The author introduces the reader to the creation and implementation of space-related models by applying a learning-by-doing and problem-oriented approach. The required procedural skills are rarely taught at universities and many scientists and engineers struggle to transfer a model into a computer program. The purpose of this book is to fill this gap. It moves from simple to more complex applications, covering various important topics in the sequence: dynamic matrix processing, 2D and 3D graphics, databases, Java applets and parallel computing. A file (SMOP.zip) with all examples can be downloaded free of charge from the Internet at http://de.geocities.com/bsttc2/book.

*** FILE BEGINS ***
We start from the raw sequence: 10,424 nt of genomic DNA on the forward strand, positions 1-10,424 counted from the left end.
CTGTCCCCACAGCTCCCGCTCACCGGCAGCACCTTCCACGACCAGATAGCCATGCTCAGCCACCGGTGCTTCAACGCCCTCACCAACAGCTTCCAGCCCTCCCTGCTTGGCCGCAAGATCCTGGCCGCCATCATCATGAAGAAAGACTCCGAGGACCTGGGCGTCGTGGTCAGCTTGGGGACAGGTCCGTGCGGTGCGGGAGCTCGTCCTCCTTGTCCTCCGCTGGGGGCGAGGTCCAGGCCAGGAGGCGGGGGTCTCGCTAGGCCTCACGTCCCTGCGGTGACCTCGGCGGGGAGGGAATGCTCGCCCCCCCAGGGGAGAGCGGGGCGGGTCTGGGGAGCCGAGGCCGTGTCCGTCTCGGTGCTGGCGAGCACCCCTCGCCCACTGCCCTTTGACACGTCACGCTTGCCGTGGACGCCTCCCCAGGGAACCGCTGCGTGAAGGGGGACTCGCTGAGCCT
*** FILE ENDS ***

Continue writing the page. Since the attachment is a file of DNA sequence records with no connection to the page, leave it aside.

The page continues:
From the reviews: "This is one of the first books trying to introduce object-oriented theory and practise especially for spatial sciences. ! The examples may be used as starting point for own implementation because they are well described ! . Thus, I would recommend it for higher level graduate and postgraduate students as well as practitioners in the field of surveying, geodesy, cartography, photogrammetry ! . For these readers it will give a deeper insight into object-oriented concepts ! . will help beginners to do the first successful steps in object-orientation." (Ralf Bill, Photogrammetrie-Fernerkundung-Geoinformation, Issue 6, 2004) "This is a well-presented book, with a clear structure and writing style, which is easy to follow. ! the author's objective has been achieved, as the book takes the reader smoothly from basic concepts behind object-oriented methodology to the building of models with objects and patterns, concluding with applied examples. ! the book is suitable for undergraduate students of Spatial Sciences and Engineering disciplines ! . would also be suitable for teaching units within distance-based graduate programmes in spatial sciences or engineering." (G. Metternicht, The Photogrammetric Record, Vol. 20 (109), March, 2005)